As the tradition of Christmas tree decorations had, by then, already caught on in the United States, F.W. Woolworth, one of the foremost American mass merchandisers, began importing German glass ornaments into the country in the 1880s. By 1890, he was reportedly selling $25 million worth of them.
The history of German Christmas ornaments is incomplete without a mention of the non-glass ornaments that were manufactured in Dresden, a city near to Lauscha. The artisans in Dresden constructed brightly colored ornaments resembling fish, birds and other animals out of pressed and embossed paper and fitted nicely with the Christmas ornament traditions. These were also suitable for other festivals and merry occasions such as birthday parties, weddings and any other event worth celebrating. Like the glass ornaments, these too were a hit everywhere.
Other ornaments around this time consisted of items made of pressed tin with brightly colored printed surfaces. Thin foil strips, which are better known today as 'icicles' or tinsel, also began to be created in Germany and found much favor with Christmas celebrants the world over.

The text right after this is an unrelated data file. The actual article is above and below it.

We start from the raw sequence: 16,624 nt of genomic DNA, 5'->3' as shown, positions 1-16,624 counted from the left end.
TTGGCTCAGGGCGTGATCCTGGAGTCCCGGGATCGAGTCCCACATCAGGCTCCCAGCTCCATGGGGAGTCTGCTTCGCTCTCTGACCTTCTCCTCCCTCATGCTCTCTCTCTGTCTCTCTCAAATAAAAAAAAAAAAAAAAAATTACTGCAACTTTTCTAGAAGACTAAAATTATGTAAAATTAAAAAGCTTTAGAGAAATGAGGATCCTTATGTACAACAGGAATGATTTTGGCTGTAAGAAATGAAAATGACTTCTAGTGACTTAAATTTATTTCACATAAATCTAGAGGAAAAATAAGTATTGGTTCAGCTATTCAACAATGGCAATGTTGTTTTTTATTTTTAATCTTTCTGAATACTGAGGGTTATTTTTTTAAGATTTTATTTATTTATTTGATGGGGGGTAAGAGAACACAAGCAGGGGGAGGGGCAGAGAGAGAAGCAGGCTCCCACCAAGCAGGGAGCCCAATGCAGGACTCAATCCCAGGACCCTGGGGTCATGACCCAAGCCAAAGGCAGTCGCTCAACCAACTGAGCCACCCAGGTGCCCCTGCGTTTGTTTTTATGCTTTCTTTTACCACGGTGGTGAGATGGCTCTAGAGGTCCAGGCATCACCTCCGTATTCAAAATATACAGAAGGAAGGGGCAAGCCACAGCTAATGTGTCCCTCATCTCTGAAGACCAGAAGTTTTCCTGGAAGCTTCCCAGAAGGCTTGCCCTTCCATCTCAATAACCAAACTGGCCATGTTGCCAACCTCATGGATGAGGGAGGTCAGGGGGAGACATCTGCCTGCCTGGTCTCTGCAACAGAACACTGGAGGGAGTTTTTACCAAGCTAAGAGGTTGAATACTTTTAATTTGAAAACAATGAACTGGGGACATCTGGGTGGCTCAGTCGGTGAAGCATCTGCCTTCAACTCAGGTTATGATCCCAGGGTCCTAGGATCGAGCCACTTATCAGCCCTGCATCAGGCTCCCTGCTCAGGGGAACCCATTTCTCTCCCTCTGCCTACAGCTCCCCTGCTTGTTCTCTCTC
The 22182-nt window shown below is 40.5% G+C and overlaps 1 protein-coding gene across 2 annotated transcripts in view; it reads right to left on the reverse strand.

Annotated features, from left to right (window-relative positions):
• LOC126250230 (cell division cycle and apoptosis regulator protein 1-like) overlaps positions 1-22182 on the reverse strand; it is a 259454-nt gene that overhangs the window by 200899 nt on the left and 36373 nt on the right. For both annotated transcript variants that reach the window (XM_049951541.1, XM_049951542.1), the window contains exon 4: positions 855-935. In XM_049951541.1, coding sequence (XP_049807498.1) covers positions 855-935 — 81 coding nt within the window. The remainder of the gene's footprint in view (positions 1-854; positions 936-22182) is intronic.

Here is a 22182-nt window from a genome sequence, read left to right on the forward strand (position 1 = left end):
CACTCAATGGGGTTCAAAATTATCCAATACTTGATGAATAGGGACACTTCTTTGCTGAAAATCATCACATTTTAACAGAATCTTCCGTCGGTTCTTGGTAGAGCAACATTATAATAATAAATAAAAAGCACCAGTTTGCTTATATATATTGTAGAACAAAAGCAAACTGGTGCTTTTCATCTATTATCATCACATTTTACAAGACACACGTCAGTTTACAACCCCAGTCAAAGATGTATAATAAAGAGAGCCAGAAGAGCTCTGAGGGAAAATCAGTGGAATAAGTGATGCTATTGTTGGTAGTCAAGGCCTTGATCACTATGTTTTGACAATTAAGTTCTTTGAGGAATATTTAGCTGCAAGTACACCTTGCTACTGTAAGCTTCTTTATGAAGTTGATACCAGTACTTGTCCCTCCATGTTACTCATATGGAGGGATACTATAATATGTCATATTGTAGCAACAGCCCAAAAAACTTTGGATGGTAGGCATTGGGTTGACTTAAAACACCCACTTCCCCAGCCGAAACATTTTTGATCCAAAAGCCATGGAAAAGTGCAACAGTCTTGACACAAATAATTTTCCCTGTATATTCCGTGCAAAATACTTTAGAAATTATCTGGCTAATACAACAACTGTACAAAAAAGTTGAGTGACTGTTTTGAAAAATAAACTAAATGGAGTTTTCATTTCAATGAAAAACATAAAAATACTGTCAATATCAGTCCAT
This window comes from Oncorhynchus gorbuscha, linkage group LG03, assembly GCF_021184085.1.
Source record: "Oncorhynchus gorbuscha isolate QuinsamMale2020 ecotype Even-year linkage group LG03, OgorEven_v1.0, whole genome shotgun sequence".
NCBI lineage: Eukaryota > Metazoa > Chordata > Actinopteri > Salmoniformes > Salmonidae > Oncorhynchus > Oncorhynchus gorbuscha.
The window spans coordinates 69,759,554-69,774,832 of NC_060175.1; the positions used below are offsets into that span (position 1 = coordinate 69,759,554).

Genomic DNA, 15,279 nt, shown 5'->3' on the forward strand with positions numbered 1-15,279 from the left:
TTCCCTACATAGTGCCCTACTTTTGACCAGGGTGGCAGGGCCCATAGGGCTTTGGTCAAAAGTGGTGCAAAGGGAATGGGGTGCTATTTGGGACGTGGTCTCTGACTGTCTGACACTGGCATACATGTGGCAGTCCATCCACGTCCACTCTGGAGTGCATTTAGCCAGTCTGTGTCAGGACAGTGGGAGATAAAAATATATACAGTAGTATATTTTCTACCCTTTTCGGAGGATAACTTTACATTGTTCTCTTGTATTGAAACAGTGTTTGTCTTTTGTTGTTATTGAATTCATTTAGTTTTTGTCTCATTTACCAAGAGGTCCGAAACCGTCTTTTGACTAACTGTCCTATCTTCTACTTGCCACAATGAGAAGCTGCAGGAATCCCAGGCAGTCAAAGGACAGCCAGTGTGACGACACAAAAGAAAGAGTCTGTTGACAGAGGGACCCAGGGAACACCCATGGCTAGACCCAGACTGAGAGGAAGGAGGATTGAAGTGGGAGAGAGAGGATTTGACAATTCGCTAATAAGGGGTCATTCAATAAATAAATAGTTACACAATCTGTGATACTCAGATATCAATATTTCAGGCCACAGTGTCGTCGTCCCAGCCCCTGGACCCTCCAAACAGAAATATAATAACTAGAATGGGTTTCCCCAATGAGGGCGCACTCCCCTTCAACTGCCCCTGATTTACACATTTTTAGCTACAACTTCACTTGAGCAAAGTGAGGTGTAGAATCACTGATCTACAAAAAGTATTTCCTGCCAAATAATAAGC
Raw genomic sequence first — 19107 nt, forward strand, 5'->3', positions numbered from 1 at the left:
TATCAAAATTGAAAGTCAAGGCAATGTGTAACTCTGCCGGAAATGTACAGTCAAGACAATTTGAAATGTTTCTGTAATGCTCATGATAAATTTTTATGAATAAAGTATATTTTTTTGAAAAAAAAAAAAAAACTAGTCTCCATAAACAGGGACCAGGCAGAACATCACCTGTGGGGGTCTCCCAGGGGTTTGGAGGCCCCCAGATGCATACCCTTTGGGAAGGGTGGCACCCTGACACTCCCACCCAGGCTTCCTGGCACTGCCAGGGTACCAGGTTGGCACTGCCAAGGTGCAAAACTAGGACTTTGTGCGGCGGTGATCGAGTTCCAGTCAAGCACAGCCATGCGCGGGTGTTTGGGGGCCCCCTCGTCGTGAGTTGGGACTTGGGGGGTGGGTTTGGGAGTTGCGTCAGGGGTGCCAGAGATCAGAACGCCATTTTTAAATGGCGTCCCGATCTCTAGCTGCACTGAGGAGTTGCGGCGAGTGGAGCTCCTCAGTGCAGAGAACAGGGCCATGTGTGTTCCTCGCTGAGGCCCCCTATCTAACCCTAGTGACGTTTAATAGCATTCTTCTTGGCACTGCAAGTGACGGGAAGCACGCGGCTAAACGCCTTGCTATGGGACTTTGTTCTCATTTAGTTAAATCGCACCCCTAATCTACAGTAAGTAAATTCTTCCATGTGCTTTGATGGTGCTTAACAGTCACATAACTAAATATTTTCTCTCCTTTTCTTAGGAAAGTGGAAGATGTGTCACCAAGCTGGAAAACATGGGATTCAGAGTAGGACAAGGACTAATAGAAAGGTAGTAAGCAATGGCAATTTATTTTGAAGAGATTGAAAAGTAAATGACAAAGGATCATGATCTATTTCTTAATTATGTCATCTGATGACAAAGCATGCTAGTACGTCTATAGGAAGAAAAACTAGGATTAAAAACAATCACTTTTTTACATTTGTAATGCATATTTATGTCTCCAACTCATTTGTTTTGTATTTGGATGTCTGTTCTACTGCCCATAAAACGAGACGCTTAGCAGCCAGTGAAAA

The long reign of Queen Victoria saw a revival of the Christmas celebrations that had been lying low for a while. An illustration of her family around their Christmas tree, that appeared in December, 1860 in Godey's Lady's Book, inspired Americans as well as the British to embrace again the Christmas celebrations without any inhibition. Carols, festivity, sumptuous feasting and of course Christmas trees and Christmas tree decorations gained prominence once again.